How Does Carbon-Offsetting Travel Work? Experts Explain
It's pretty clear at this point that air travel is not so great for the planet. If you travel a lot and are concerned about your environmental impact, you may have been tempted to purchase carbon offsets, where an airline makes a donation to environmental causes that fight greenhouse gases, to balance the pollution caused by your flight. However, it can sometimes be unclear when carbon-offset programs have the most impact, and whether you should buy them for every flight or focus on other ways of reducing pollution. Experts tell Bustle that there's an art to using carbon-offset programs. They also say that we need to look at carbon offsetting as part of leading greener lives in general, not just when we fly.
"Travelers need to fully understand that the most effective way to address climate change is to stop emitting," Dr. Susanne Becken Ph.D., professor of sustainable tourism at Griffin University, explains. When you buy a carbon offset, you're donating to an environmental organization that takes action to lower air pollution levels, like tree-planting, protecting the Amazon, or funding renewable energy. Many airlines now allow you to buy carbon offsets when you purchase your tickets for a few dollars. Carbon offsets don't affect how much carbon your flight actually produces, and Dr. Becken says it's important to make sure your carbon offset scheme is verified by Gold Standard. It also has limits. "Carbon offsetting is only a short-term measure," she says. "There is no absolute reduction [in pollution] when buying an offset." A carbon offset is meant to balance out the amount of emissions from your flight, but it doesn't make a dent in the world's emission levels overall.
When it comes to quick flights over short distances, experts tell Bustle, carbon-offsetting isn't the greenest option; the best choice is simply not flying at all. Dr. Graham Miller Ph.D., a professor of sustainability in business at the University of Surrey, tells Bustle that people looking to reduce their carbon footprint while traveling should be shifting away from short flights to more environmentally friendly transport, like trains, boats, or buses.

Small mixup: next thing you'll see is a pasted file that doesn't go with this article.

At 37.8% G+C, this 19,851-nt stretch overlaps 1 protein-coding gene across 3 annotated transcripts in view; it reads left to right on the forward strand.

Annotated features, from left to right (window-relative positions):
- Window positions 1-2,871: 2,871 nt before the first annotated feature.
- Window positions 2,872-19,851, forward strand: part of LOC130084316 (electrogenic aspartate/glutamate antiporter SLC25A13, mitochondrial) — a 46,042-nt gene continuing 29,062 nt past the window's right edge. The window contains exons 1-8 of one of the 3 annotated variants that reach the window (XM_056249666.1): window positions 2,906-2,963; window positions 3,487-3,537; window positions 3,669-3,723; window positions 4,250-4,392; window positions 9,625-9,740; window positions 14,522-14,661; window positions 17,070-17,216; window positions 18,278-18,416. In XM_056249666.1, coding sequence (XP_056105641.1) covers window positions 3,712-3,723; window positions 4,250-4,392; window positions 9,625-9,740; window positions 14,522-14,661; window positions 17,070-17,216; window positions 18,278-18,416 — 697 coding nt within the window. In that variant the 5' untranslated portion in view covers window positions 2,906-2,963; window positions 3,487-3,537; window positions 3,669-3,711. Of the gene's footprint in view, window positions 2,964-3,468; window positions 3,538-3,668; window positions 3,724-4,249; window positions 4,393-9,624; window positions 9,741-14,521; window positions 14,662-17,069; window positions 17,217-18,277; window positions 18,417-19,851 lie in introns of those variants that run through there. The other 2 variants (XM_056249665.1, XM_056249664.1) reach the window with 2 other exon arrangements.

The carbon cost of long-haul travel is higher. The aviation sector contributes around 2% of the world's carbon emissions, according to the Air Travel Action Group, and long-haul flights (seven hours or longer) are a big part of that: a single long-haul flight can produce as much CO2 as one person does in a year. If you do need to travel long distances, Dr. Becken tells Bustle, you might want to buy two offsets: "one offset to compensate the emissions that actually happened as a result of the flight, and another one to enable real reductions elsewhere."
Carbon offset options also shouldn't do all the work. People traveling long distance, Dr. Miller says, can also make choices that make their flight as low in emissions as possible. "Fly the most direct route, choose airlines in accordance with the emissions of the flight, and don't fly business class," he says. Flying business class creates a much bigger carbon footprint than flying coach because it means less space for other passengers, making the plane less carbon-efficient, and because amenities for business class travelers, like huge seats and fancy linens, create more pollutants. Dr. Miller suggests picking airlines with low emissions records. It's still a pollution-heavy travel choice, but you can lower its impact with your flight selection.
Dr. Miller also suggests adopting a lower carbon footprint in general can affect your carbon offset choices. "An individual with low emissions by virtue of their diet, daily commute and consumption patterns has less to offset than a person who has a high overall emissions profile," he tells Bustle. That doesn't mean that a person with a plant-based diet who walks to work can fly short-haul a lot and still have a net positive effect on the environment. Instead, it means looking at your life and carbon footprint as one picture, not as a bunch of disparate parts. Low emissions in your day-to-day existence may mean you have less to offset when you travel long-haul — but Dr. Miller says that this can be a very difficult calculation, so it's best to err on the side of caution.
Carbon offset systems are useful, but they need to be put into context, experts tell Bustle — and they highlight the need to reduce our emissions year-round, not just when we travel. It may be hard, but it's doable.
Dr. Susanne Becken Ph.D., Professor of Sustainable Tourism at Griffin University
Dr. Graham Miller Ph.D., professor of sustainability in business at the University of Surrey